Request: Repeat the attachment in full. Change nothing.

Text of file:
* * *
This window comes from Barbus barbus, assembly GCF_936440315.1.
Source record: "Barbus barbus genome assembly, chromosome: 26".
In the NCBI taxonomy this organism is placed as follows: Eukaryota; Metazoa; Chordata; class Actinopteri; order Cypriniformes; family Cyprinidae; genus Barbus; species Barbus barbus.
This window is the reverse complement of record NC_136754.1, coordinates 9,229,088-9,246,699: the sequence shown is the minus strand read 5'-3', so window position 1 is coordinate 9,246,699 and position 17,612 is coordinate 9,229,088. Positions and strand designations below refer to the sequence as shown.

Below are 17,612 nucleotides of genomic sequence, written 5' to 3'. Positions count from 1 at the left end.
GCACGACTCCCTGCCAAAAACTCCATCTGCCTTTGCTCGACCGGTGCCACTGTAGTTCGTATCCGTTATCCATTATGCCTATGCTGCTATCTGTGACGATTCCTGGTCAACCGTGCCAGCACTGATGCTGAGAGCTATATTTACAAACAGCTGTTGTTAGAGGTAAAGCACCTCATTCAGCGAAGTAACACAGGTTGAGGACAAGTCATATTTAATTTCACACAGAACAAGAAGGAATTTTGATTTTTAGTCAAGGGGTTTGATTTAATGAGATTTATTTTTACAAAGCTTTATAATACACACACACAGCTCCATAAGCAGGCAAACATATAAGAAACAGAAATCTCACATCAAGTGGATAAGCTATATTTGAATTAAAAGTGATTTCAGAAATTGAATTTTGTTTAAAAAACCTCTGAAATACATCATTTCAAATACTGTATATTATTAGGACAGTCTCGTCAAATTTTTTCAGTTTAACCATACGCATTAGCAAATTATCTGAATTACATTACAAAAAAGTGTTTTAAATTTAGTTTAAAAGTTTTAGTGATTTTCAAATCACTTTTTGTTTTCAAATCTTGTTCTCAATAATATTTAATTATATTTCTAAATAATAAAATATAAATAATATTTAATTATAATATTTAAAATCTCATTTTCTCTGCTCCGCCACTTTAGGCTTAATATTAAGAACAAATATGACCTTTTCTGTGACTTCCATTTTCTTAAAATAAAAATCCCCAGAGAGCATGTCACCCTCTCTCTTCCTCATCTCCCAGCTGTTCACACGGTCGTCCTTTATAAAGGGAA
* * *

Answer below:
This window comes from Barbus barbus, assembly GCF_936440315.1.
Source record: "Barbus barbus genome assembly, chromosome: 26".
In the NCBI taxonomy this organism is placed as follows: Eukaryota; Metazoa; Chordata; class Actinopteri; order Cypriniformes; family Cyprinidae; genus Barbus; species Barbus barbus.
This window is the reverse complement of record NC_136754.1, coordinates 9,229,088-9,246,699: the sequence shown is the minus strand read 5'-3', so window position 1 is coordinate 9,246,699 and position 17,612 is coordinate 9,229,088. Positions and strand designations below refer to the sequence as shown.

Below are 17,612 nucleotides of genomic sequence, written 5' to 3'. Positions count from 1 at the left end.
GCACGACTCCCTGCCAAAAACTCCATCTGCCTTTGCTCGACCGGTGCCACTGTAGTTCGTATCCGTTATCCATTATGCCTATGCTGCTATCTGTGACGATTCCTGGTCAACCGTGCCAGCACTGATGCTGAGAGCTATATTTACAAACAGCTGTTGTTAGAGGTAAAGCACCTCATTCAGCGAAGTAACACAGGTTGAGGACAAGTCATATTTAATTTCACACAGAACAAGAAGGAATTTTGATTTTTAGTCAAGGGGTTTGATTTAATGAGATTTATTTTTACAAAGCTTTATAATACACACACACAGCTCCATAAGCAGGCAAACATATAAGAAACAGAAATCTCACATCAAGTGGATAAGCTATATTTGAATTAAAAGTGATTTCAGAAATTGAATTTTGTTTAAAAAACCTCTGAAATACATCATTTCAAATACTGTATATTATTAGGACAGTCTCGTCAAATTTTTTCAGTTTAACCATACGCATTAGCAAATTATCTGAATTACATTACAAAAAAGTGTTTTAAATTTAGTTTAAAAGTTTTAGTGATTTTCAAATCACTTTTTGTTTTCAAATCTTGTTCTCAATAATATTTAATTATATTTCTAAATAATAAAATATAAATAATATTTAATTATAATATTTAAAATCTCATTTTCTCTGCTCCGCCACTTTAGGCTTAATATTAAGAACAAATATGACCTTTTCTGTGACTTCCATTTTCTTAAAATAAAAATCCCCAGAGAGCATGTCACCCTCTCTCTTCCTCATCTCCCAGCTGTTCACACGGTCGTCCTTTATAAAGGGAA